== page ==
CORRECTION, Feb. 20, 2004 -- The Joint Review Committee on Educational Programs in Athletic Training (JRC-AT) has notified FHSU that information supplied to FHSU during the accreditation site visit was incorrect with respect to graduates of the program during the calendar year in which accreditation was granted. Specifically, this means that the four May 2003 graduates of FHSU's athletic training program are not considered graduates of an accredited program. Fort Hays State was notified of its accreditation on Oct. 20, 2003, and graduates of the program after that date are considered graduates of an accredited athletic training program.
HAYS, KS -- Athletic training at Fort Hays State University has a 30-year history and numerous distinguished alumni. But the program faced a new hurdle when the National Athletic Trainers? Association (NATA) Board of Directors voted to eliminate the traditional apprenticeship route for educating athletic training students, which left only one route to certification, the accredited program route.
This meant that any internship athletic training program had to seek program accreditation or lose the opportunity to educate future athletic trainers.
For FHSU, that meant two things. First was getting the major approved by the various committees and agencies of the university and state, culminating with the Kansas Board of Regents. That was accomplished in June 2002.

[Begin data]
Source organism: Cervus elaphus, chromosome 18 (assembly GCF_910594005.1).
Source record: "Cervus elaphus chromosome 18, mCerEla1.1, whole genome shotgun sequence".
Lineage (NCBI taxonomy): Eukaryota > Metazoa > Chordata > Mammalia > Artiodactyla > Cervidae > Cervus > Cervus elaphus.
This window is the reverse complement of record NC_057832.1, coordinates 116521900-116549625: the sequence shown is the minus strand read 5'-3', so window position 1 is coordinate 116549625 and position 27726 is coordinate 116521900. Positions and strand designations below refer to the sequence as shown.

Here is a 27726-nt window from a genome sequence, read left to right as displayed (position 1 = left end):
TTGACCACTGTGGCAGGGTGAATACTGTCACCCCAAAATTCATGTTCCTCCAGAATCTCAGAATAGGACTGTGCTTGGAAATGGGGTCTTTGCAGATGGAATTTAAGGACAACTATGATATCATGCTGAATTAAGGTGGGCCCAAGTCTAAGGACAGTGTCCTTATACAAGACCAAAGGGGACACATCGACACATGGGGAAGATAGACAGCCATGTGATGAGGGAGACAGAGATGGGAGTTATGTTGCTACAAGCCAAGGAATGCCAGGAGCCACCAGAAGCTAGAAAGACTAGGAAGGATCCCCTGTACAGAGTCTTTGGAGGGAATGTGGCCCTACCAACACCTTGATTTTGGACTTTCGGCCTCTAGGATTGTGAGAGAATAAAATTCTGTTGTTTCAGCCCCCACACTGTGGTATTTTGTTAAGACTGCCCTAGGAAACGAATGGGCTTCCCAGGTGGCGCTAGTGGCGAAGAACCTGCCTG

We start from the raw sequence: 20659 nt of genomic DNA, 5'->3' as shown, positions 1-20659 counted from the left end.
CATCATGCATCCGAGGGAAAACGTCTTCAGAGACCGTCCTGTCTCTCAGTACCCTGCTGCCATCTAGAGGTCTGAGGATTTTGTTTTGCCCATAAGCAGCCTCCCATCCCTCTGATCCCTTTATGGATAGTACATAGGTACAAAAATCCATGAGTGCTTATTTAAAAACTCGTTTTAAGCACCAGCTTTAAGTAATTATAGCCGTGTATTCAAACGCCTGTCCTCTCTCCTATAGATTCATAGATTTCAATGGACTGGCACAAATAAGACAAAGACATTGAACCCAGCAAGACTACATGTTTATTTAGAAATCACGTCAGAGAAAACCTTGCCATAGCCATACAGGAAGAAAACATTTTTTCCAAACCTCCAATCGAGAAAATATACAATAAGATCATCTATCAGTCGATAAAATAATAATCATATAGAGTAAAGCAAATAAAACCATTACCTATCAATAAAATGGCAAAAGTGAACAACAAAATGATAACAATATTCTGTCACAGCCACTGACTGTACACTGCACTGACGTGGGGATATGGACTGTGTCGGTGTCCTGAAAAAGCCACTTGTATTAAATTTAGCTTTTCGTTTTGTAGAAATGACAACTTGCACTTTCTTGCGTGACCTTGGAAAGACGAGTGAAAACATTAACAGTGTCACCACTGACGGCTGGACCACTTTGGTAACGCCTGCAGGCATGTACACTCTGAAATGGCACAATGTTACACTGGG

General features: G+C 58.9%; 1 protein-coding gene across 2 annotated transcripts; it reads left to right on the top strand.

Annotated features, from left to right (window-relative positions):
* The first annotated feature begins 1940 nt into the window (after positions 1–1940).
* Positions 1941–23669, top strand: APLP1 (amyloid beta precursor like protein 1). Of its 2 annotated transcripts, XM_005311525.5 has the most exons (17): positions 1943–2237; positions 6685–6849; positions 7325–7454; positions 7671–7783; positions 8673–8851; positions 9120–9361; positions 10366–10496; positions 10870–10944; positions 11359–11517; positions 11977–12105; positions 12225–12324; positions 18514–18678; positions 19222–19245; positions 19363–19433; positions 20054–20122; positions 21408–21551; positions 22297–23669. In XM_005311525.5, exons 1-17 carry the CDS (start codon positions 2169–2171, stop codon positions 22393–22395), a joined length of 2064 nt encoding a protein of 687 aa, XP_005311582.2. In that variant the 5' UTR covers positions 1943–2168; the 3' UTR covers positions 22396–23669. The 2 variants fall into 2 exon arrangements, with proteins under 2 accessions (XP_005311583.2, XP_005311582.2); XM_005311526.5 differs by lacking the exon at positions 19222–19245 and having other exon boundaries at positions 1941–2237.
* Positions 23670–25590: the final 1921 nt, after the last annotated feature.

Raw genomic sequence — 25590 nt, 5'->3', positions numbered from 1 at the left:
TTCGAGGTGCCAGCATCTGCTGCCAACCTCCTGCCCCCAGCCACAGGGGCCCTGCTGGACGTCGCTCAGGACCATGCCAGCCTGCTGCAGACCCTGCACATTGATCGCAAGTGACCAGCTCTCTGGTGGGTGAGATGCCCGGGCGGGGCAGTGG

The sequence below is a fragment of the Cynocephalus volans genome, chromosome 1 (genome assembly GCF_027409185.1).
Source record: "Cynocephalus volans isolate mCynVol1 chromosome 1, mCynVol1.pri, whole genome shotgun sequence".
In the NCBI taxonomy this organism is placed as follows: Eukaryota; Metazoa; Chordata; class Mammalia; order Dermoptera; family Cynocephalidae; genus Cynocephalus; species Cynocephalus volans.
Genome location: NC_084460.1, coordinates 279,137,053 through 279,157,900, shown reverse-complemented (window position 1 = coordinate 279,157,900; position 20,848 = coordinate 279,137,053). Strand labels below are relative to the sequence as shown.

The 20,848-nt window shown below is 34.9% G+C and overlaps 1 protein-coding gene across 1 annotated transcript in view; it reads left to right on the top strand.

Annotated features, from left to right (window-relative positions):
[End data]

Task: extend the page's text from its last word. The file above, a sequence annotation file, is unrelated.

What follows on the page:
Second, though, was getting accreditation for the Athletic Training Education Program, a two- to three-year process.
"Fort Hays has a long tradition of educating athletic training students," said Mark Stutz, assistant professor of health and human performance and director of the athletic training program.
Stutz noted that FHSU has athletic trainers in the NFL, the NBA and at Division I NCAA athletic programs. They include Brad Brown, head athletic trainer for the NFL's Tennessee Titans, Jim Gillen, head athletic trainer for the Denver Nuggets, Dave Burton, head athletic trainer for the University of Washington, and Mitzi Dusin, assistant athletic trainer at the University of Rhode Island.
?In order to be able to continue to do that,? said Stutz, ?we had to get accredited.?
NATA?s Board of Certification, the credentialing organization for athletic trainers, announced that Jan. 1, 2004, was the deadline for students graduating from internship programs to sit for the national examination. After that date, anyone seeking to take the certification exam has to graduate from an accredited program.
FHSU?s bachelor of science in athletic training is offered through the Department of Health and Human Performance in the College of Health and Life Sciences. Before that, athletic training was an emphasis area in the Physical Education Department.
Athletic training is now the second major within the Department of Health and Human Performance. The other is the B.S. in health and human performance, with three emphasis areas: sports and recreation management, teaching and coaching, and health promotion and wellness.
FHSU was notified of the athletic training accreditation on Oct. 20. The initial accreditation period is in effect for five years, until Oct. 31, 2008.
?Obviously, we?re happy about it,? said Stutz. ?It was a long, involved process, but due to the dedication of the administration, faculty, staff and students, the program is now accredited.?
The accreditation includes the four athletic training graduates who walked the stage in May 2003: Valerie Imming, Topeka, Jamie Kohl, Ellis, Curtis Lauterbach, Attica, and Margo Lockwood, Hiawatha.
?They were really happy when they found out that the accreditation included all students graduating during 2003 as they now are graduates of an accredited athletic training program, which will help them as well as all graduates obtain future employment,? said Stutz.